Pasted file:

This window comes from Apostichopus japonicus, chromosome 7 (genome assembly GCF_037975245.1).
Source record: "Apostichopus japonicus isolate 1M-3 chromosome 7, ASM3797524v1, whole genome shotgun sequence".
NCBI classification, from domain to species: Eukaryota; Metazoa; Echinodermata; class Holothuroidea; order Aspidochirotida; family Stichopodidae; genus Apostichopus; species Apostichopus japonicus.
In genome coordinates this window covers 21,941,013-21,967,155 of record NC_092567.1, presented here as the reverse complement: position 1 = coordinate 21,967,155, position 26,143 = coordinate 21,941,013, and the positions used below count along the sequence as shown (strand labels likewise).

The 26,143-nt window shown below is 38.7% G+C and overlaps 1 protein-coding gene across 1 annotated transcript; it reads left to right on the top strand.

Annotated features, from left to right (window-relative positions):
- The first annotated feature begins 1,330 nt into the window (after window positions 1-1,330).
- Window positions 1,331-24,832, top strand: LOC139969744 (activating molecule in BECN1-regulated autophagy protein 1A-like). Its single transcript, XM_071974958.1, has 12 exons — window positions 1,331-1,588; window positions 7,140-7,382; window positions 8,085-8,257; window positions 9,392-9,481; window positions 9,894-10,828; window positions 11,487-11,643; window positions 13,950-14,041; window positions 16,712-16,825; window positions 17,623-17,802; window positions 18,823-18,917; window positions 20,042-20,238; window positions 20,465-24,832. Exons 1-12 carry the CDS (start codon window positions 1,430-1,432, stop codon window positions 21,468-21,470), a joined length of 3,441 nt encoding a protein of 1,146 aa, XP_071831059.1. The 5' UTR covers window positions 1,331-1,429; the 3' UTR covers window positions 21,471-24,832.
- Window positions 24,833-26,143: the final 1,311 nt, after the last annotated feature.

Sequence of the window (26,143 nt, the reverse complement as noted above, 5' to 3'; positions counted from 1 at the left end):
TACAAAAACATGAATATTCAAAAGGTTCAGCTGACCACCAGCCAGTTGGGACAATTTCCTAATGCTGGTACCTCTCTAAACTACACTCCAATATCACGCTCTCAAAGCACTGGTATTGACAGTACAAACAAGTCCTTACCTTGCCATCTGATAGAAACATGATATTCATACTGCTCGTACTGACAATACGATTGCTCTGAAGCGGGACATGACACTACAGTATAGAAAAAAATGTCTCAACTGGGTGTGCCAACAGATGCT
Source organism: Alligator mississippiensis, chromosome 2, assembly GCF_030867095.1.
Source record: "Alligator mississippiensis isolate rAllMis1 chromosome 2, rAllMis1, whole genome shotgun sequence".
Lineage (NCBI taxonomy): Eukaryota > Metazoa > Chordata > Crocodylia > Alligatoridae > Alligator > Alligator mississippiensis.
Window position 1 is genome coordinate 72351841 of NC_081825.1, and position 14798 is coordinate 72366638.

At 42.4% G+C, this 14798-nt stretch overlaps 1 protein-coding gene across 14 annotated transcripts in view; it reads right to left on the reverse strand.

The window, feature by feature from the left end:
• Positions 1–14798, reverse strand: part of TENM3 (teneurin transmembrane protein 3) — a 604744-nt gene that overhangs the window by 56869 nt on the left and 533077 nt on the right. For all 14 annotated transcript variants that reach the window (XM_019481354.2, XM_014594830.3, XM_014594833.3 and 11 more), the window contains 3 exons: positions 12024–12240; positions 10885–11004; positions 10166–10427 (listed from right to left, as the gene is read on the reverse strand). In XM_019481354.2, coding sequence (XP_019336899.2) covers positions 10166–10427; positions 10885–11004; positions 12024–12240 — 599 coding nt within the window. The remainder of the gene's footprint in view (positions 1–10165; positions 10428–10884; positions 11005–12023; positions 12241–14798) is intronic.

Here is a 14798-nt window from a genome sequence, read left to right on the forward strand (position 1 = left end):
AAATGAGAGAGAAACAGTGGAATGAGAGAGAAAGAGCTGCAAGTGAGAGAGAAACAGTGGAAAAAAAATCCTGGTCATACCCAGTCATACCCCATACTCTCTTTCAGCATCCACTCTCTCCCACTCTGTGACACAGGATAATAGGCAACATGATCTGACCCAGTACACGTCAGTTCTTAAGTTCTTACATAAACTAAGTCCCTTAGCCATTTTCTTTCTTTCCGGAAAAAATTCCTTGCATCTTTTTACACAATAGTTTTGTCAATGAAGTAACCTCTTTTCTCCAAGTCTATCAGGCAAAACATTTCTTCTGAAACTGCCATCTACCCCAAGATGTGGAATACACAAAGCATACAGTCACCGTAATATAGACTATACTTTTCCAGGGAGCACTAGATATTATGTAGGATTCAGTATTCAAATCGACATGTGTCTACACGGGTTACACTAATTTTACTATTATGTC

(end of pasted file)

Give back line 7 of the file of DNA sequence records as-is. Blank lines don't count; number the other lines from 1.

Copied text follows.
- The first annotated feature begins 1,330 nt into the window (after window positions 1-1,330).